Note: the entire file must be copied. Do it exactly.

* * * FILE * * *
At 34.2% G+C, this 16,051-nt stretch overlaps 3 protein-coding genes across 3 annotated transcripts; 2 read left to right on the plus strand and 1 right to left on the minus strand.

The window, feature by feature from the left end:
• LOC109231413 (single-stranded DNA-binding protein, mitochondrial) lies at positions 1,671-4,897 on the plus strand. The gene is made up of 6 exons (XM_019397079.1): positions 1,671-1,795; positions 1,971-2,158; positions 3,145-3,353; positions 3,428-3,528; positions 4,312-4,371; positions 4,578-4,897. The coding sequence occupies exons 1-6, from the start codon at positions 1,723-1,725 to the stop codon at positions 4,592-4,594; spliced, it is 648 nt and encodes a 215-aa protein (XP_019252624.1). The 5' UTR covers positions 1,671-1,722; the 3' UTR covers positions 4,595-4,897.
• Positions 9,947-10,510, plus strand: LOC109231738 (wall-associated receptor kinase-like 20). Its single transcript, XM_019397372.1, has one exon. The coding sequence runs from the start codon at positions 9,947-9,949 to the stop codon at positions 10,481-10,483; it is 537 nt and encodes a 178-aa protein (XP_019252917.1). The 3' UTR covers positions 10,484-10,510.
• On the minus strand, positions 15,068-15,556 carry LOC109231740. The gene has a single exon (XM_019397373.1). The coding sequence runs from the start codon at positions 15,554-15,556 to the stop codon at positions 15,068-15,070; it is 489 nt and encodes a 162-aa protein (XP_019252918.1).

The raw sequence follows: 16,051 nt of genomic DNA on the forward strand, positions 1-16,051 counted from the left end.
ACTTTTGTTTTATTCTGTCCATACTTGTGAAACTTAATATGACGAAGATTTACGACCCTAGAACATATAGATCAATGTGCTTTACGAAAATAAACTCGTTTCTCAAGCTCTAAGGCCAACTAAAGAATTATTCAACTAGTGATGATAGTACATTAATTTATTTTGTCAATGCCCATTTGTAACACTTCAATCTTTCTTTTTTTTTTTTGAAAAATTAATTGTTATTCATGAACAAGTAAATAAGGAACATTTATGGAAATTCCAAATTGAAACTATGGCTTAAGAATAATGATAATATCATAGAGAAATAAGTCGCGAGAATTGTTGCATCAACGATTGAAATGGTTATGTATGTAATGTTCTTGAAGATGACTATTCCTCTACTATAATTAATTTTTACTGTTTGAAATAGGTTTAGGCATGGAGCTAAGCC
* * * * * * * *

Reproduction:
At 34.2% G+C, this 16,051-nt stretch overlaps 3 protein-coding genes across 3 annotated transcripts; 2 read left to right on the plus strand and 1 right to left on the minus strand.

The window, feature by feature from the left end:
• LOC109231413 (single-stranded DNA-binding protein, mitochondrial) lies at positions 1,671-4,897 on the plus strand. The gene is made up of 6 exons (XM_019397079.1): positions 1,671-1,795; positions 1,971-2,158; positions 3,145-3,353; positions 3,428-3,528; positions 4,312-4,371; positions 4,578-4,897. The coding sequence occupies exons 1-6, from the start codon at positions 1,723-1,725 to the stop codon at positions 4,592-4,594; spliced, it is 648 nt and encodes a 215-aa protein (XP_019252624.1). The 5' UTR covers positions 1,671-1,722; the 3' UTR covers positions 4,595-4,897.
• Positions 9,947-10,510, plus strand: LOC109231738 (wall-associated receptor kinase-like 20). Its single transcript, XM_019397372.1, has one exon. The coding sequence runs from the start codon at positions 9,947-9,949 to the stop codon at positions 10,481-10,483; it is 537 nt and encodes a 178-aa protein (XP_019252917.1). The 3' UTR covers positions 10,484-10,510.
• On the minus strand, positions 15,068-15,556 carry LOC109231740. The gene has a single exon (XM_019397373.1). The coding sequence runs from the start codon at positions 15,554-15,556 to the stop codon at positions 15,068-15,070; it is 489 nt and encodes a 162-aa protein (XP_019252918.1).

The raw sequence follows: 16,051 nt of genomic DNA on the forward strand, positions 1-16,051 counted from the left end.
ACTTTTGTTTTATTCTGTCCATACTTGTGAAACTTAATATGACGAAGATTTACGACCCTAGAACATATAGATCAATGTGCTTTACGAAAATAAACTCGTTTCTCAAGCTCTAAGGCCAACTAAAGAATTATTCAACTAGTGATGATAGTACATTAATTTATTTTGTCAATGCCCATTTGTAACACTTCAATCTTTCTTTTTTTTTTTTGAAAAATTAATTGTTATTCATGAACAAGTAAATAAGGAACATTTATGGAAATTCCAAATTGAAACTATGGCTTAAGAATAATGATAATATCATAGAGAAATAAGTCGCGAGAATTGTTGCATCAACGATTGAAATGGTTATGTATGTAATGTTCTTGAAGATGACTATTCCTCTACTATAATTAATTTTTACTGTTTGAAATAGGTTTAGGCATGGAGCTAAGCC